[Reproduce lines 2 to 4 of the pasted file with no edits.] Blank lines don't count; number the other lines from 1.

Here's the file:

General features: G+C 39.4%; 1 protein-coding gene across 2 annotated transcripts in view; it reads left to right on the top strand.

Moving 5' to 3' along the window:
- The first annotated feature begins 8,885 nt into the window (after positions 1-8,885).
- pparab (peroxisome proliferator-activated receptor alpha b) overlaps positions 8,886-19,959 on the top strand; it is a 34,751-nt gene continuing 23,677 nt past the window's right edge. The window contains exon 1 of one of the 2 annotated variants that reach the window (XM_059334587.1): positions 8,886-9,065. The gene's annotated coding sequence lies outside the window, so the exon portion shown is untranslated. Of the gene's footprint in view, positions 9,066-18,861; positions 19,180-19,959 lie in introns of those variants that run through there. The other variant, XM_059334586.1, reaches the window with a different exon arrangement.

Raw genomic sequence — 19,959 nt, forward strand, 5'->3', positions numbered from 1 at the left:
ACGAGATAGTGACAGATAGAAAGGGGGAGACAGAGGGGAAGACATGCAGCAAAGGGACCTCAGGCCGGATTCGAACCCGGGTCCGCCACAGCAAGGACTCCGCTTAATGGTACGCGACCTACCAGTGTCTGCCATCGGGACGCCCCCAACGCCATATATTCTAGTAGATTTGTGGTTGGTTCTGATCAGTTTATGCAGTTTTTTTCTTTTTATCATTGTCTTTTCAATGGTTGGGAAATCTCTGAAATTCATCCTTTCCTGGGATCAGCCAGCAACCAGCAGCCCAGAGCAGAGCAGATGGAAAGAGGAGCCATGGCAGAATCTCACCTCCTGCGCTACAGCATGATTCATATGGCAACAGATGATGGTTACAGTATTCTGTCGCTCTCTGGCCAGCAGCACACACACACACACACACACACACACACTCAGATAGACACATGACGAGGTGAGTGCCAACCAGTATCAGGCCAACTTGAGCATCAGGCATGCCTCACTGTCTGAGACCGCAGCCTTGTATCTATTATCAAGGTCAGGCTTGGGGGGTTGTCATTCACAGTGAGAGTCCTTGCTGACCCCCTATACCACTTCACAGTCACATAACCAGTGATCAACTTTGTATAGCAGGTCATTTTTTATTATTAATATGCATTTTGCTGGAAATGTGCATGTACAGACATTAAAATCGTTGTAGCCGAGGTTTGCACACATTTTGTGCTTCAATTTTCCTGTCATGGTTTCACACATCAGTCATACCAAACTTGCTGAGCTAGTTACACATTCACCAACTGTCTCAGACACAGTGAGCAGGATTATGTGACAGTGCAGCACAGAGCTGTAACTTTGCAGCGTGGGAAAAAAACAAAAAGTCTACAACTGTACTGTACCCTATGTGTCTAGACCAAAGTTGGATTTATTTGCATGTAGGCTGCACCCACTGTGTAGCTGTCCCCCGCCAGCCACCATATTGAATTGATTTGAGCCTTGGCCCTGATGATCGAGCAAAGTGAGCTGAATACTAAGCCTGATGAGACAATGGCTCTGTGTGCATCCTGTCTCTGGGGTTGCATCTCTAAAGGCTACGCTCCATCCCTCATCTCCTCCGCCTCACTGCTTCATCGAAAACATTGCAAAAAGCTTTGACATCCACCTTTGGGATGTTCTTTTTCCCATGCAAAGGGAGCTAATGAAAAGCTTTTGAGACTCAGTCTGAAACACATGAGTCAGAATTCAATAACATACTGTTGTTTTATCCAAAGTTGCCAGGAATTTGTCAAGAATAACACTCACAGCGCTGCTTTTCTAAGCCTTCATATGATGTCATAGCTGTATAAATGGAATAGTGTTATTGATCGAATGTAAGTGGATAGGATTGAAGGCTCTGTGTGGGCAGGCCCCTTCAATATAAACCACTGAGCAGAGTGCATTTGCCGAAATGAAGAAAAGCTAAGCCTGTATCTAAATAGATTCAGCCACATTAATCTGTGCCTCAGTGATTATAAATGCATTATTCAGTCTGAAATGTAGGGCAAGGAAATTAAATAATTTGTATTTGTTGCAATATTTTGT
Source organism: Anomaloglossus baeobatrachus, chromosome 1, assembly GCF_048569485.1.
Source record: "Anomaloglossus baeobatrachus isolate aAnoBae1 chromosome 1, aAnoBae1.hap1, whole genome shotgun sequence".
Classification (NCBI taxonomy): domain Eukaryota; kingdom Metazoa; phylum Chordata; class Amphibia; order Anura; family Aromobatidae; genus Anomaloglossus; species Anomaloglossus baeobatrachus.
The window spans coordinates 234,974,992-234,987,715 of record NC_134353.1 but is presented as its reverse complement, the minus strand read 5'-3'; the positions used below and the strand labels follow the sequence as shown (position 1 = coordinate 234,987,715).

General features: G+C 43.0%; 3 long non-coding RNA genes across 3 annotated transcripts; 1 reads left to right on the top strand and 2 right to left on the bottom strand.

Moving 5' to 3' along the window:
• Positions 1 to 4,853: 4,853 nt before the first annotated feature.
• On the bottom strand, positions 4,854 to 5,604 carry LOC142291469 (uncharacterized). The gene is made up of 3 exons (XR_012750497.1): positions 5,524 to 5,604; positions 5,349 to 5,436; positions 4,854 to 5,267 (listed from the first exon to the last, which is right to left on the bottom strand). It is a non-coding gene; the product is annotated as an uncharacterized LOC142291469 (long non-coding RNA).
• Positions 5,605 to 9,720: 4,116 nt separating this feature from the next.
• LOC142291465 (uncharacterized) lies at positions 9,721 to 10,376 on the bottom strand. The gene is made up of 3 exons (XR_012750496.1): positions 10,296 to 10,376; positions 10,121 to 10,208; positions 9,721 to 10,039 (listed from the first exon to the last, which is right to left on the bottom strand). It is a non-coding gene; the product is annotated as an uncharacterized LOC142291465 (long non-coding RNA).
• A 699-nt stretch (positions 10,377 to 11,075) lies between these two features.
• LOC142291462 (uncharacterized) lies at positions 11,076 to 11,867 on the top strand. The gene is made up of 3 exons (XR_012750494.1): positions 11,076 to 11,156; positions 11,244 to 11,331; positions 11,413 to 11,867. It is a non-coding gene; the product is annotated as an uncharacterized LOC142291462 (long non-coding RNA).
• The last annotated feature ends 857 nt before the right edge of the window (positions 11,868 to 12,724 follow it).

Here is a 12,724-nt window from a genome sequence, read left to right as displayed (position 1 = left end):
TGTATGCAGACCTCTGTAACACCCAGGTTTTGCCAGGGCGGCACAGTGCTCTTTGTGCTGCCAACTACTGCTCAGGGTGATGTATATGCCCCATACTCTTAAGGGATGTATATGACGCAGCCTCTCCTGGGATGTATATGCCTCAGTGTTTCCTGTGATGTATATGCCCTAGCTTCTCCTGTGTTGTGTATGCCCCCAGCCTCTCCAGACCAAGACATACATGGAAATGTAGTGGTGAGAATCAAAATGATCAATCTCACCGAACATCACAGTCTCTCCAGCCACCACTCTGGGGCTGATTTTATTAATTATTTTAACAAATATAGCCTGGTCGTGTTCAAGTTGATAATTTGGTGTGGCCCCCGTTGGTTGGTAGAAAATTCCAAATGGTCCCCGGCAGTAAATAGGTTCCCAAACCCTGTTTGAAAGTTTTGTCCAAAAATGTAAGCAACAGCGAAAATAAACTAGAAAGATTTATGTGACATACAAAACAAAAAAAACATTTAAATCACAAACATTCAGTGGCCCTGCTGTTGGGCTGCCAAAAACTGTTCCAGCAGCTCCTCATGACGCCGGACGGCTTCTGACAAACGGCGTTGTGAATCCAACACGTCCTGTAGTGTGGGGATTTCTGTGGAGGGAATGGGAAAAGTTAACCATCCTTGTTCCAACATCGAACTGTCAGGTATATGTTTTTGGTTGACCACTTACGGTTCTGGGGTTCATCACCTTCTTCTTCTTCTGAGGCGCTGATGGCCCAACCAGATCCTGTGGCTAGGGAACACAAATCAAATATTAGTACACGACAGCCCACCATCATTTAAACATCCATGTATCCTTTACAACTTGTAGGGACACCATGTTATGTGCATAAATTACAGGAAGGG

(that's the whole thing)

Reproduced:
Moving 5' to 3' along the window:
- The first annotated feature begins 8,885 nt into the window (after positions 1-8,885).
- pparab (peroxisome proliferator-activated receptor alpha b) overlaps positions 8,886-19,959 on the top strand; it is a 34,751-nt gene continuing 23,677 nt past the window's right edge. The window contains exon 1 of one of the 2 annotated variants that reach the window (XM_059334587.1): positions 8,886-9,065. The gene's annotated coding sequence lies outside the window, so the exon portion shown is untranslated. Of the gene's footprint in view, positions 9,066-18,861; positions 19,180-19,959 lie in introns of those variants that run through there. The other variant, XM_059334586.1, reaches the window with a different exon arrangement.